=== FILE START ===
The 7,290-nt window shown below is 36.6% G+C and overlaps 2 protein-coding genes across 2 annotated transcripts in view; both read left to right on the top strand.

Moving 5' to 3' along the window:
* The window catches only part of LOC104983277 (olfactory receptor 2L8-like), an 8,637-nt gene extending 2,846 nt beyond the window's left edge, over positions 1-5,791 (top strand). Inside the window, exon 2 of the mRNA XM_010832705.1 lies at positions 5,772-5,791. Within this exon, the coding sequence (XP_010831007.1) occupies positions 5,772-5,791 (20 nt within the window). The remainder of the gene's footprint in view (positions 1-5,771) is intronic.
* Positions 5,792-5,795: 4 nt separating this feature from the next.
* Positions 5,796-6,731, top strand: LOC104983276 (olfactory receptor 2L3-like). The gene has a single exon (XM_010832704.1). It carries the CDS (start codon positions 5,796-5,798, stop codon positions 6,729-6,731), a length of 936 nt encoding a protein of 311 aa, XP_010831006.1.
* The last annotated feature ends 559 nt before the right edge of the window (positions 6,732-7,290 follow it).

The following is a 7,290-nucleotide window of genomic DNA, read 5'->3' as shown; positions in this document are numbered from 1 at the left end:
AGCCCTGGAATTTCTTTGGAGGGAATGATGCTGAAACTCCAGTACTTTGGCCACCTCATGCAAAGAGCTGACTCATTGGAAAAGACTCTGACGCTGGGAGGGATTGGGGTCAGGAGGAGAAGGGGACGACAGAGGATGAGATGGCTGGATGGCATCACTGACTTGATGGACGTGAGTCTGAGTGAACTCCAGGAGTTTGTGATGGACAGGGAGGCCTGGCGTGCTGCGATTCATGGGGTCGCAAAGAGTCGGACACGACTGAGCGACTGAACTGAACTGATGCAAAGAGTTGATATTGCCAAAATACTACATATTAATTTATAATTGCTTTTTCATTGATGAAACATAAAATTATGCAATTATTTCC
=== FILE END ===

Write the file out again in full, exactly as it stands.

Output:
The 7,290-nt window shown below is 36.6% G+C and overlaps 2 protein-coding genes across 2 annotated transcripts in view; both read left to right on the top strand.

Moving 5' to 3' along the window:
* The window catches only part of LOC104983277 (olfactory receptor 2L8-like), an 8,637-nt gene extending 2,846 nt beyond the window's left edge, over positions 1-5,791 (top strand). Inside the window, exon 2 of the mRNA XM_010832705.1 lies at positions 5,772-5,791. Within this exon, the coding sequence (XP_010831007.1) occupies positions 5,772-5,791 (20 nt within the window). The remainder of the gene's footprint in view (positions 1-5,771) is intronic.
* Positions 5,792-5,795: 4 nt separating this feature from the next.
* Positions 5,796-6,731, top strand: LOC104983276 (olfactory receptor 2L3-like). The gene has a single exon (XM_010832704.1). It carries the CDS (start codon positions 5,796-5,798, stop codon positions 6,729-6,731), a length of 936 nt encoding a protein of 311 aa, XP_010831006.1.
* The last annotated feature ends 559 nt before the right edge of the window (positions 6,732-7,290 follow it).

The following is a 7,290-nucleotide window of genomic DNA, read 5'->3' as shown; positions in this document are numbered from 1 at the left end:
AGCCCTGGAATTTCTTTGGAGGGAATGATGCTGAAACTCCAGTACTTTGGCCACCTCATGCAAAGAGCTGACTCATTGGAAAAGACTCTGACGCTGGGAGGGATTGGGGTCAGGAGGAGAAGGGGACGACAGAGGATGAGATGGCTGGATGGCATCACTGACTTGATGGACGTGAGTCTGAGTGAACTCCAGGAGTTTGTGATGGACAGGGAGGCCTGGCGTGCTGCGATTCATGGGGTCGCAAAGAGTCGGACACGACTGAGCGACTGAACTGAACTGATGCAAAGAGTTGATATTGCCAAAATACTACATATTAATTTATAATTGCTTTTTCATTGATGAAACATAAAATTATGCAATTATTTCC